Difference between revisions of "Vow to Bow"
(Created page with " Past New Year’s resolutions since adult consciousness: floss, stop gossiping, eat a salad a day, floss (I needed to recommit). This year’s resolution: 108 b...")
|Line 1:||Line 1:|
Latest revision as of 18:23, 12 March 2016
If you’ve never tried bowing -- with your knees, elbows, and head on the floor, palms lifting the Buddha above your ears -- you might be surprised to learn that even three can be a serious workout. Which makes my vow to bow -- adding up to a total of 9,720 bows -- a serious resolution.
Slacking on or abandoning the vow will result in bad karma. So, in the past two weeks I’ve been preparing for my three-month journey of homage to one of the triple gems -- the Buddha -- by every dawn doing 20, 30, 50, and tomorrow, the high of 80.
Pushing up with your arms results in lower back pain and upper arm soreness.
As I discovered for myself, it’s hard on the wrists, too.
Then I blushed, recalling the grandmothers in their late 80s and 90s I’d seen in Korea, who would sprint up mountainsides past me and begin hundreds of prostrations with utter single-mindedness. What a shame that in my mid-20s I was huffing and puffing after ten.
So why would I take on such a painful project? It’s inspired by a Korean friend of mine. He recently did 3,000 bows in one night, without a snack or a bathroom break. I’ve often scoffed at people who did repetitious things that had no use.
I was never enthusiastic for chanting something a gazillion times, or bowing, or doing offerings. This summer, I lived in a temple in Seoul where the whole deal was chanting and bowing -- at least a 100 housewives would show up for the three a.m. session.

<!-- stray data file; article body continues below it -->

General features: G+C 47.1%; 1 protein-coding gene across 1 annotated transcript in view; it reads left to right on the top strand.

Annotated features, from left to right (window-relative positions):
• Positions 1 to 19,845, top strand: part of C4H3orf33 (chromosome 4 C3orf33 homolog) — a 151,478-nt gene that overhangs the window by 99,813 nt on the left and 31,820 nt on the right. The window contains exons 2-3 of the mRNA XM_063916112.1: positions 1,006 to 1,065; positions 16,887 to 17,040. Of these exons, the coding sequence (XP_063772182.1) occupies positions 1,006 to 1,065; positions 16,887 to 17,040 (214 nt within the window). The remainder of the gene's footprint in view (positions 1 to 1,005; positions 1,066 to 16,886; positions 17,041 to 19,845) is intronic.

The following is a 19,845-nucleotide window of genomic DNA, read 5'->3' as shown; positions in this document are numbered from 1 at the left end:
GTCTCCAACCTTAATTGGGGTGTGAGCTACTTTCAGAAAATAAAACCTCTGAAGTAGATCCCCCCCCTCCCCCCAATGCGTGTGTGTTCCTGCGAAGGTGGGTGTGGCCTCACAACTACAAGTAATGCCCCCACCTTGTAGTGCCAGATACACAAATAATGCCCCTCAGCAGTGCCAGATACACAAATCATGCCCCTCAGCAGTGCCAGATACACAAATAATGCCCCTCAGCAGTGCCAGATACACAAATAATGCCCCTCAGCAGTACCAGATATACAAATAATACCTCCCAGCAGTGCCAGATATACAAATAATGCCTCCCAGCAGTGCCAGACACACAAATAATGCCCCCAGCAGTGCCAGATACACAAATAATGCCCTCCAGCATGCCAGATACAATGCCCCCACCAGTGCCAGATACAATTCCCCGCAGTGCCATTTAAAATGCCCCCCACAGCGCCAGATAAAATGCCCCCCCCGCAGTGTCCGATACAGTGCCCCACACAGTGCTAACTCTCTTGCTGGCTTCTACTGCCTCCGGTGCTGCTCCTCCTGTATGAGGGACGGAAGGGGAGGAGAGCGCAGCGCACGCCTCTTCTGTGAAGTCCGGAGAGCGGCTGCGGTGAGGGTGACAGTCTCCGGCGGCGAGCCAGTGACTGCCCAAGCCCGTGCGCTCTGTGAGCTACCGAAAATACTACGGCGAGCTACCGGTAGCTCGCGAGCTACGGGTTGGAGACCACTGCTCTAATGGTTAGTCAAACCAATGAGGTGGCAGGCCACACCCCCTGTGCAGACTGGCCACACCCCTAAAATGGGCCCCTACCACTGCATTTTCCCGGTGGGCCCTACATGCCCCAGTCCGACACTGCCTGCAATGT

He bows to the Buddha nature inherent in all beings, hoping his bows will cultivate the awakening to that Buddha nature. And finally, as a piece of psychology, the bowing helps him to overcome his attitudes of resignation, of weakness.
There is something remarkably purifying about 3,000 bows, I will admit.
Though I haven’t started my trek yet, I can tell you what’s been happening in my two weeks of practice for the real thing.
Baggy pants are a must, as restriction around the waist, crotch, butt, or knees makes things most unpleasant.
Yet in bowing, there are about a thousand times more sensations to notice: the movement of muscles, the head rush after coming up from the bow, the shifting of breath, keeping count of what bow I’m on, remembering to softly say the Buddha’s name, and so on.
My theory was that if I didn’t have to count, I could more fully throw my energies into reverencing the Buddha-nature. This is poppycock, of course, but it was interesting to watch my mind play these games.
I’ve also thought, while going down for bow 57, about how I could pray for certain people or projects. Then, maybe I should add a page to my website whereby people can sign up for my doing 108 bows for them.
It seems like every bow offers the chance to start again, as I rise up to the top, pause, and begin bending my knees for another head to the floor. One-hundred-eight beginning-agains. I’m beginning to see the value of repetition:
With a baseline, one can measure one’s fluctuations and therefore adapt to one’s own peculiarities.
Other mornings, dull and heavy. Some mornings my mind is foggy, other mornings clear. But I wouldn’t be able to gauge these states, and compensate for them, if not for the consistency of up and down, up and down.
Bowing is becoming my morning coffee. I need the incense, the sweat, the thigh pain, the reverence, to wake me up. This might be my best New Year’s resolution yet. If only I could get so much out of flossing.